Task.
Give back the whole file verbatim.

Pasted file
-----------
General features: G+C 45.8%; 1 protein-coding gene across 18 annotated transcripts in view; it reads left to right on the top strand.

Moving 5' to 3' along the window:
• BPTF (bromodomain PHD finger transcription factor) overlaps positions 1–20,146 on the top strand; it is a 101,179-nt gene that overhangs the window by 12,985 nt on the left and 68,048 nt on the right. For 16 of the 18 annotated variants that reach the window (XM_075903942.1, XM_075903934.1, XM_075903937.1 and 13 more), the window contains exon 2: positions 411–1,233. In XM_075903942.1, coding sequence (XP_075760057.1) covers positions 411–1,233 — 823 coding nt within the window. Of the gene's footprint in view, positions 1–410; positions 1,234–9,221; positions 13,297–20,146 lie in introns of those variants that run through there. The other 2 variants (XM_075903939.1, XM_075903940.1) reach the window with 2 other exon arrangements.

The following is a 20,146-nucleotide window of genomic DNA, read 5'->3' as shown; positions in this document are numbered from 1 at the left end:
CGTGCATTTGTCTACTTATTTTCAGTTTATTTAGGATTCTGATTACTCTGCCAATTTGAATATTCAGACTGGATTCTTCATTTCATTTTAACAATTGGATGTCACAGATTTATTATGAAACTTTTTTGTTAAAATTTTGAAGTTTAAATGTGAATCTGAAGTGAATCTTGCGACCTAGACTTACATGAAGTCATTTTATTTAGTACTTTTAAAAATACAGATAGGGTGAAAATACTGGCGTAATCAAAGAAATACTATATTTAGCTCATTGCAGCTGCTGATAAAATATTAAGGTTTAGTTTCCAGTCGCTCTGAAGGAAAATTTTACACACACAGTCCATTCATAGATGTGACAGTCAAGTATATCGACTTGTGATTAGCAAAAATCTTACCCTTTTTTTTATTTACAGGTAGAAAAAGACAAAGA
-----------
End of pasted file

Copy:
General features: G+C 45.8%; 1 protein-coding gene across 18 annotated transcripts in view; it reads left to right on the top strand.

Moving 5' to 3' along the window:
• BPTF (bromodomain PHD finger transcription factor) overlaps positions 1–20,146 on the top strand; it is a 101,179-nt gene that overhangs the window by 12,985 nt on the left and 68,048 nt on the right. For 16 of the 18 annotated variants that reach the window (XM_075903942.1, XM_075903934.1, XM_075903937.1 and 13 more), the window contains exon 2: positions 411–1,233. In XM_075903942.1, coding sequence (XP_075760057.1) covers positions 411–1,233 — 823 coding nt within the window. Of the gene's footprint in view, positions 1–410; positions 1,234–9,221; positions 13,297–20,146 lie in introns of those variants that run through there. The other 2 variants (XM_075903939.1, XM_075903940.1) reach the window with 2 other exon arrangements.

The following is a 20,146-nucleotide window of genomic DNA, read 5'->3' as shown; positions in this document are numbered from 1 at the left end:
CGTGCATTTGTCTACTTATTTTCAGTTTATTTAGGATTCTGATTACTCTGCCAATTTGAATATTCAGACTGGATTCTTCATTTCATTTTAACAATTGGATGTCACAGATTTATTATGAAACTTTTTTGTTAAAATTTTGAAGTTTAAATGTGAATCTGAAGTGAATCTTGCGACCTAGACTTACATGAAGTCATTTTATTTAGTACTTTTAAAAATACAGATAGGGTGAAAATACTGGCGTAATCAAAGAAATACTATATTTAGCTCATTGCAGCTGCTGATAAAATATTAAGGTTTAGTTTCCAGTCGCTCTGAAGGAAAATTTTACACACACAGTCCATTCATAGATGTGACAGTCAAGTATATCGACTTGTGATTAGCAAAAATCTTACCCTTTTTTTTATTTACAGGTAGAAAAAGACAAAGA